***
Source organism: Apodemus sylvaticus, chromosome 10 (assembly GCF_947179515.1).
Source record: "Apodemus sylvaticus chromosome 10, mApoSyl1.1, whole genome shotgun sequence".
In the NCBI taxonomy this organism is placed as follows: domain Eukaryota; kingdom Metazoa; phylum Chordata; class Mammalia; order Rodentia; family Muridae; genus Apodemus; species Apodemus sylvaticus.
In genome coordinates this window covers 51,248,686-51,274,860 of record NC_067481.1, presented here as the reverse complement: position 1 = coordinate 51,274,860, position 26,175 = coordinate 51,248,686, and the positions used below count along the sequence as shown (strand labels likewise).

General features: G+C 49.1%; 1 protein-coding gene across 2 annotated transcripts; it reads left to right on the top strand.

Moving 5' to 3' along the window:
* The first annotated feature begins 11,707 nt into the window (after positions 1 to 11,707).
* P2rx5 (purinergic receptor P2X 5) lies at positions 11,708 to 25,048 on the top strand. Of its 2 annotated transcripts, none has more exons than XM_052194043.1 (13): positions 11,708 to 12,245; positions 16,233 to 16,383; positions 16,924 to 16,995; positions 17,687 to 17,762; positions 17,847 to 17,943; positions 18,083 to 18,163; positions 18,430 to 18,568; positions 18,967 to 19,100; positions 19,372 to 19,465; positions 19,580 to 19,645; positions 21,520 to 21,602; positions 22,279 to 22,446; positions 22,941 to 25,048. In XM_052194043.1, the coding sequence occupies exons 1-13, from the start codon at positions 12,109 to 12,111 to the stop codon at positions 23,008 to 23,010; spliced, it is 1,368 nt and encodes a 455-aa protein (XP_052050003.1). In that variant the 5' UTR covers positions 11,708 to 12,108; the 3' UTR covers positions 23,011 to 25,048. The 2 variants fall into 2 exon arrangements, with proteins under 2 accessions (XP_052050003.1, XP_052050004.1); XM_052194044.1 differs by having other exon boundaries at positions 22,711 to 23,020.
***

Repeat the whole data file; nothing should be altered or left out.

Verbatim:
Source organism: Apodemus sylvaticus, chromosome 10 (assembly GCF_947179515.1).
Source record: "Apodemus sylvaticus chromosome 10, mApoSyl1.1, whole genome shotgun sequence".
In the NCBI taxonomy this organism is placed as follows: domain Eukaryota; kingdom Metazoa; phylum Chordata; class Mammalia; order Rodentia; family Muridae; genus Apodemus; species Apodemus sylvaticus.
In genome coordinates this window covers 51,248,686-51,274,860 of record NC_067481.1, presented here as the reverse complement: position 1 = coordinate 51,274,860, position 26,175 = coordinate 51,248,686, and the positions used below count along the sequence as shown (strand labels likewise).

General features: G+C 49.1%; 1 protein-coding gene across 2 annotated transcripts; it reads left to right on the top strand.

Moving 5' to 3' along the window:
* The first annotated feature begins 11,707 nt into the window (after positions 1 to 11,707).
* P2rx5 (purinergic receptor P2X 5) lies at positions 11,708 to 25,048 on the top strand. Of its 2 annotated transcripts, none has more exons than XM_052194043.1 (13): positions 11,708 to 12,245; positions 16,233 to 16,383; positions 16,924 to 16,995; positions 17,687 to 17,762; positions 17,847 to 17,943; positions 18,083 to 18,163; positions 18,430 to 18,568; positions 18,967 to 19,100; positions 19,372 to 19,465; positions 19,580 to 19,645; positions 21,520 to 21,602; positions 22,279 to 22,446; positions 22,941 to 25,048. In XM_052194043.1, the coding sequence occupies exons 1-13, from the start codon at positions 12,109 to 12,111 to the stop codon at positions 23,008 to 23,010; spliced, it is 1,368 nt and encodes a 455-aa protein (XP_052050003.1). In that variant the 5' UTR covers positions 11,708 to 12,108; the 3' UTR covers positions 23,011 to 25,048. The 2 variants fall into 2 exon arrangements, with proteins under 2 accessions (XP_052050003.1, XP_052050004.1); XM_052194044.1 differs by having other exon boundaries at positions 22,711 to 23,020.